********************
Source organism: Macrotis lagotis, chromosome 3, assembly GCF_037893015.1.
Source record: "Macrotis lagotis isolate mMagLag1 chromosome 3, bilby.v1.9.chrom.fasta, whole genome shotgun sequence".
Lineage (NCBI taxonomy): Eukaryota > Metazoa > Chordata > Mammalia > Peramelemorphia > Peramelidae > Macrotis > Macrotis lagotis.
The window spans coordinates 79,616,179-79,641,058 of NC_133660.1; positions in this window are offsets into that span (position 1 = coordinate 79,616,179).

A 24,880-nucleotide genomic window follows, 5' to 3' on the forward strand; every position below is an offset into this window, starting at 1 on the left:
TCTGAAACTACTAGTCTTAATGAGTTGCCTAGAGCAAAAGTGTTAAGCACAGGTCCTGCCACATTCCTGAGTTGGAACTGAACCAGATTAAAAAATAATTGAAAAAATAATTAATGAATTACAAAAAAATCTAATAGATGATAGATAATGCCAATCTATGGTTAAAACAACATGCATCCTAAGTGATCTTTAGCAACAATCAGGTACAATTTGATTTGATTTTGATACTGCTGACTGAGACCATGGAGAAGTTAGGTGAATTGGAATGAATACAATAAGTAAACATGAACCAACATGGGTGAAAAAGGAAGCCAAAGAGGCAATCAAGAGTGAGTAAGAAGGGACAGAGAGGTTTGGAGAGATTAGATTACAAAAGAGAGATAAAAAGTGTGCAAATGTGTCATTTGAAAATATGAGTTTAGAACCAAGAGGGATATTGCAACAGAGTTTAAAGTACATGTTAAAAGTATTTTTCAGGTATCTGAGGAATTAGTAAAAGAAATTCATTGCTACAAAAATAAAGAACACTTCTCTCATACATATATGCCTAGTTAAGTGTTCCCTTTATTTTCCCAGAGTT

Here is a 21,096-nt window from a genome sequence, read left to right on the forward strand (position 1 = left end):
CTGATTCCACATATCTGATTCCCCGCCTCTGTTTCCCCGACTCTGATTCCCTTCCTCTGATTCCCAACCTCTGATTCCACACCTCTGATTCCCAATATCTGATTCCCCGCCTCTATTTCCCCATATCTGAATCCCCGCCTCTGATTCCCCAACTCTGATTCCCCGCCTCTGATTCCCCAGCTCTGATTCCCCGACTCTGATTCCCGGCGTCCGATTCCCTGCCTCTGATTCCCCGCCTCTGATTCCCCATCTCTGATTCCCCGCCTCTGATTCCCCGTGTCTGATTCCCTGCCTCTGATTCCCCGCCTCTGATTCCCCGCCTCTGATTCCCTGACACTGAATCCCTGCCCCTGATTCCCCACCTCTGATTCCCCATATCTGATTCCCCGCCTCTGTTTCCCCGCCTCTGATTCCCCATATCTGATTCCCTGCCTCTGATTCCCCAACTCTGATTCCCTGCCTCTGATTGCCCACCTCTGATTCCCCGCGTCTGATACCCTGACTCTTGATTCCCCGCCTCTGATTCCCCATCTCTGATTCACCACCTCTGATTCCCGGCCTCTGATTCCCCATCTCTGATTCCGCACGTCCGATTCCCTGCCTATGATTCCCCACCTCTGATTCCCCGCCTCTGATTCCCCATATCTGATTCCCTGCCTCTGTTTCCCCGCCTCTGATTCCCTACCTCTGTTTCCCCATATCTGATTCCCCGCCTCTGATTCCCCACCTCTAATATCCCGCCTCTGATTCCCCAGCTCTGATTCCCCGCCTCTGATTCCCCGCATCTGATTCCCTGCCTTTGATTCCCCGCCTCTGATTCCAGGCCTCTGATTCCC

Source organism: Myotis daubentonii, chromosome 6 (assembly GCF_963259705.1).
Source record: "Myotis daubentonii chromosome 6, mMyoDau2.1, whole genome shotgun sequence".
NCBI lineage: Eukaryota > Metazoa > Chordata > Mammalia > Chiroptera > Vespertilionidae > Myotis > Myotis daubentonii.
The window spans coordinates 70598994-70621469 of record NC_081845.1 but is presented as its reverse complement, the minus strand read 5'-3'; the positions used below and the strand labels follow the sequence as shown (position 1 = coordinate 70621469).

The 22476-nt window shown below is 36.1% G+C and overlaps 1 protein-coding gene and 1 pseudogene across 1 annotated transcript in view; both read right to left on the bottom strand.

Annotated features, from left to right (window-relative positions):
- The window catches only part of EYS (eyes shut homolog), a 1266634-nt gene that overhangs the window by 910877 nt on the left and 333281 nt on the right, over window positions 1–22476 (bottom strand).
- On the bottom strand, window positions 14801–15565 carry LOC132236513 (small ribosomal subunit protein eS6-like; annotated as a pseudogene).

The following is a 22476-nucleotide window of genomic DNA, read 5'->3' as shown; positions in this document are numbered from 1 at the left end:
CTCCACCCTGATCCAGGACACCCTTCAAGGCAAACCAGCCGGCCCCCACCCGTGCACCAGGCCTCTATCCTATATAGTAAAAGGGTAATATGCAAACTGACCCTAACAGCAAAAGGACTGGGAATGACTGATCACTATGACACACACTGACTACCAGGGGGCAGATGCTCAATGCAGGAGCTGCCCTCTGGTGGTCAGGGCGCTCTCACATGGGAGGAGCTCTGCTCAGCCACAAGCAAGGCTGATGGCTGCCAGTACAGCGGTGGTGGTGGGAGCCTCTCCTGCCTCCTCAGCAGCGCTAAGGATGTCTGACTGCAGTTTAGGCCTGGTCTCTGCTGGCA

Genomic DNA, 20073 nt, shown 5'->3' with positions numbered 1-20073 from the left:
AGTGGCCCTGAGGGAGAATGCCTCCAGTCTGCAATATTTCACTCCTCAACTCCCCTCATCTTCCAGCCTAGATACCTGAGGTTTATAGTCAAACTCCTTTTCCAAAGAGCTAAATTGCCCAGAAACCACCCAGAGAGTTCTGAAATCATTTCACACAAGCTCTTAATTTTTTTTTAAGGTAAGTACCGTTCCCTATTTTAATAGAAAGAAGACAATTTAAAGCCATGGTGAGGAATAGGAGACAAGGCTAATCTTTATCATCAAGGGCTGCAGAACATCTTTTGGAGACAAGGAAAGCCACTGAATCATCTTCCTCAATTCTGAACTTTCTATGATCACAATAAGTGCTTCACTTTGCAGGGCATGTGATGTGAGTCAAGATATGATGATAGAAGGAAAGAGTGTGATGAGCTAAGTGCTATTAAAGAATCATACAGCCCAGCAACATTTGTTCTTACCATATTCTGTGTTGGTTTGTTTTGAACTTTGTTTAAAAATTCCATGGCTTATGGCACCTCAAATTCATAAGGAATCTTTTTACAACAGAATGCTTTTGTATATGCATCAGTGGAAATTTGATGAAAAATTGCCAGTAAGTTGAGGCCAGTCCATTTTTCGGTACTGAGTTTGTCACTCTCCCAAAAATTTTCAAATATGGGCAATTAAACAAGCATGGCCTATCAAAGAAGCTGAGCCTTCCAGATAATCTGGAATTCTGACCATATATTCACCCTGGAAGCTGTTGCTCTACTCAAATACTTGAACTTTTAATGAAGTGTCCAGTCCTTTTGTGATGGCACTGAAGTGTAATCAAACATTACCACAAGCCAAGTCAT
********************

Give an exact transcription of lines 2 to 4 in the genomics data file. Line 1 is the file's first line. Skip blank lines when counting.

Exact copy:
Source record: "Macrotis lagotis isolate mMagLag1 chromosome 3, bilby.v1.9.chrom.fasta, whole genome shotgun sequence".
Lineage (NCBI taxonomy): Eukaryota > Metazoa > Chordata > Mammalia > Peramelemorphia > Peramelidae > Macrotis > Macrotis lagotis.
The window spans coordinates 79,616,179-79,641,058 of NC_133660.1; positions in this window are offsets into that span (position 1 = coordinate 79,616,179).